Thirty-eight new apatite and zircon fission-track ages from 26 bedrock samples vary from 2.0 $\pm$ 0.3 to 12.1 $\pm$ 1.2 Ma, and 3.3 $\pm$ 0.3 and 13.2 $\pm$ 0.7 Ma, respectively, along three transects of the Kurung, Subansiri, and Siyom Rivers, which flow across the major structures of the Arunachal Himalaya. These cooling ages reveal marked variations in millennial-scale ( >10$^{5}$ yr) exhumation rates from 0.6 to 3.0 mm/yr. A distinct positive correlation is visible between local topographic relief, hill slopes, channel steepness, and exhumation rates. The cooling ages are younger in the northern antiformal domains and older within the synformal nappe along the mountain front. Thermal modelling and time–temperature paths suggest that zones of rapid exhumation are controlled by structural windows within the Lesser Himalaya that were developed between 8 and 6 Ma over blind Main Himalayan Thrust (MHT). This time of rapid rock uplift and major topographic change led to a two-fold increase in the exhumation rates in the northern antiformal domains than the southern front of Arunachal Himalaya. Variation in cooling ages does not correlate with the present-day precipitation pattern. Tectonics appears to be the leading factor in driving the exhumation rates and landscape evolution in the Arunachal Himalaya.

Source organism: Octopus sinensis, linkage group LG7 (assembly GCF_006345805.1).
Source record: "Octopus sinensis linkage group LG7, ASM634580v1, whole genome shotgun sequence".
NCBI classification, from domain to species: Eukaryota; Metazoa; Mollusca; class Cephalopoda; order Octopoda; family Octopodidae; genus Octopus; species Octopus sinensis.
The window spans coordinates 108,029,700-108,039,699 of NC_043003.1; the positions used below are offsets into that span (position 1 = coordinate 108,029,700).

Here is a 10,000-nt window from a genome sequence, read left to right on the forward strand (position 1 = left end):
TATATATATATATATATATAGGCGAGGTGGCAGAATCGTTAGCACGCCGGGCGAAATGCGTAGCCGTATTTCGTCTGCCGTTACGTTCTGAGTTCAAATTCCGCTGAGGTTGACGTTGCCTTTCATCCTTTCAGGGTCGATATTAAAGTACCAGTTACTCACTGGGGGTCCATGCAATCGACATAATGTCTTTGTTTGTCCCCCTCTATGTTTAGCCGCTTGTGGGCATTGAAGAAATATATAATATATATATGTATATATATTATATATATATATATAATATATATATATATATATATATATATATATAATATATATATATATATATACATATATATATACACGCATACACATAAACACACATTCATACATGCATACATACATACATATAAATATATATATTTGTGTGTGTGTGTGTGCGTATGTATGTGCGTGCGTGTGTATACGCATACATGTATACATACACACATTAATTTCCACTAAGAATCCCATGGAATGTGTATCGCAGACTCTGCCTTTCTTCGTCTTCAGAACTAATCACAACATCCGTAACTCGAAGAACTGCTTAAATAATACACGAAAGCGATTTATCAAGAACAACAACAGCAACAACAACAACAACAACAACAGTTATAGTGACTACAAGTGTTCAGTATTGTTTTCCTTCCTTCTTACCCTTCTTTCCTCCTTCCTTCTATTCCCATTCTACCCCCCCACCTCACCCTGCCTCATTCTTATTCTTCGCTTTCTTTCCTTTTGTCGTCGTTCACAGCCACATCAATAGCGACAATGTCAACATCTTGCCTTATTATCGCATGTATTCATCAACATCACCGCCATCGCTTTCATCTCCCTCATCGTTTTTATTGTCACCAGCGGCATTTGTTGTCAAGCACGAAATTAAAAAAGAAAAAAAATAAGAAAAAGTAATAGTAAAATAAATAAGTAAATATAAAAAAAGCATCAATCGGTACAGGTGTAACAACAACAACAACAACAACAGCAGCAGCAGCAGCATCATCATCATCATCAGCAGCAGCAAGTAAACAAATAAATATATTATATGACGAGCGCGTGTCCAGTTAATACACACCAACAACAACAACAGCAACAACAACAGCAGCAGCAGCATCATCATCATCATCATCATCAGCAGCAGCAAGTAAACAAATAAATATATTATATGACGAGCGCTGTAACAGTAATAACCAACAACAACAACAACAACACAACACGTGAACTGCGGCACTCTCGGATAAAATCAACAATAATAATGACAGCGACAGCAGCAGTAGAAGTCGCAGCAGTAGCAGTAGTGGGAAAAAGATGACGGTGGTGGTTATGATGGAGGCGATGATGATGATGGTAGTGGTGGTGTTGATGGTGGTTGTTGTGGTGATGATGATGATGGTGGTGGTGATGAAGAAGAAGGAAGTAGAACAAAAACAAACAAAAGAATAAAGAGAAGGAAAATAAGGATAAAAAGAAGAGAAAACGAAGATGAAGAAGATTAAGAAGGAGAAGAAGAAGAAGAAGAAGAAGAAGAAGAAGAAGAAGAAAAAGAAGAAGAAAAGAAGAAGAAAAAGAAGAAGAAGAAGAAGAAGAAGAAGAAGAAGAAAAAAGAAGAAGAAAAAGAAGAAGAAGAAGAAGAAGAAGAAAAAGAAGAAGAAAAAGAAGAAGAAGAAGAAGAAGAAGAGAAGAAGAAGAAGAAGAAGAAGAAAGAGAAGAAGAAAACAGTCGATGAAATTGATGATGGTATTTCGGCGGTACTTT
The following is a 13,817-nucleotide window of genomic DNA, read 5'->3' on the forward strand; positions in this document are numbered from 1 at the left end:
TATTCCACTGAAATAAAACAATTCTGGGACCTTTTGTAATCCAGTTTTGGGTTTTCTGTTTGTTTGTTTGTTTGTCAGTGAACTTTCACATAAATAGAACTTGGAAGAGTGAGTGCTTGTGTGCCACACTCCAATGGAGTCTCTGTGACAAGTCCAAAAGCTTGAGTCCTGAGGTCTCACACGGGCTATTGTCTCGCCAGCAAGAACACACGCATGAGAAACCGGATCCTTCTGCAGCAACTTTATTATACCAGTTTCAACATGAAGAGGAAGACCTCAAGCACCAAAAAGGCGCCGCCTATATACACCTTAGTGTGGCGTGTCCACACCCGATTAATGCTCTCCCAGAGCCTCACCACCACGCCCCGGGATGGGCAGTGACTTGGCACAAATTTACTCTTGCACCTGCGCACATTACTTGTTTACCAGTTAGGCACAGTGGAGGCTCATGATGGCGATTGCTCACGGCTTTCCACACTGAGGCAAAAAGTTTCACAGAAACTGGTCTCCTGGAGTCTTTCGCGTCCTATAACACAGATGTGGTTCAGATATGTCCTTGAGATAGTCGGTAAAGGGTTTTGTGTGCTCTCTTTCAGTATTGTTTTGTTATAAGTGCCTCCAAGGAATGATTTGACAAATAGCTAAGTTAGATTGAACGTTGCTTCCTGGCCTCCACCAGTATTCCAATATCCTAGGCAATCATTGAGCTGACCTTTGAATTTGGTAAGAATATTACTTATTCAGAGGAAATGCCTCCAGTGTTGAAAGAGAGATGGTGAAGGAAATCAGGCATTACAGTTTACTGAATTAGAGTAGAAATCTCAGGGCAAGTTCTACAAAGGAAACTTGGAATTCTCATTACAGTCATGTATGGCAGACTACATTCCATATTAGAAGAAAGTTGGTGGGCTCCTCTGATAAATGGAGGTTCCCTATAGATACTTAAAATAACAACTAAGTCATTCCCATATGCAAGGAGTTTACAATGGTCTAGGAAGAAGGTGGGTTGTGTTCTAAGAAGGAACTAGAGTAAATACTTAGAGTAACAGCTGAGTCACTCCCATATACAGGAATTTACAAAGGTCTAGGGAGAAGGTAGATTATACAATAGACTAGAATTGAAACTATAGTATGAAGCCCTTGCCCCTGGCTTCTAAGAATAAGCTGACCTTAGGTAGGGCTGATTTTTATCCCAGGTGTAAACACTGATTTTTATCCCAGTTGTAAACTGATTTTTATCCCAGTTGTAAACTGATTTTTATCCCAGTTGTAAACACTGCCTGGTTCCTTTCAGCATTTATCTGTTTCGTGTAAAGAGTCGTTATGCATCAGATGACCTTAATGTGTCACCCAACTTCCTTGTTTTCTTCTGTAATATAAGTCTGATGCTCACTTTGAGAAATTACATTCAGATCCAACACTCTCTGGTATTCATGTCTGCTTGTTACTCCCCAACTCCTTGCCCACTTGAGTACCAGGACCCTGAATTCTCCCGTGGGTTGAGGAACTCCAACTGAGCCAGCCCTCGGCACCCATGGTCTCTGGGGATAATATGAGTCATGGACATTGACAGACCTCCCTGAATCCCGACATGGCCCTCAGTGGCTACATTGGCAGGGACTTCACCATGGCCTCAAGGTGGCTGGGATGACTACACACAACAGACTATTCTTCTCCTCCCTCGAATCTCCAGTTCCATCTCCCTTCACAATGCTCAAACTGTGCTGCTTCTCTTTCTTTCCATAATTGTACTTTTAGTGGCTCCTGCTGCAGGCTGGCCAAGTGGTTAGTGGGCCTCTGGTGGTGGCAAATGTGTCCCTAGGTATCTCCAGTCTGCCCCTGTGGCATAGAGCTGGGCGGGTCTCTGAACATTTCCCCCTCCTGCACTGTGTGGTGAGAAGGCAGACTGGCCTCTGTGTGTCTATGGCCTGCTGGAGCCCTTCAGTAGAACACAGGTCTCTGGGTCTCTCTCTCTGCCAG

• # Journal of Earth System Science

Volume 132, 2023
All articles
Continuous Article Publishing mode

• # Editorial Note on Continuous Article Publication

Posted on July 25, 2019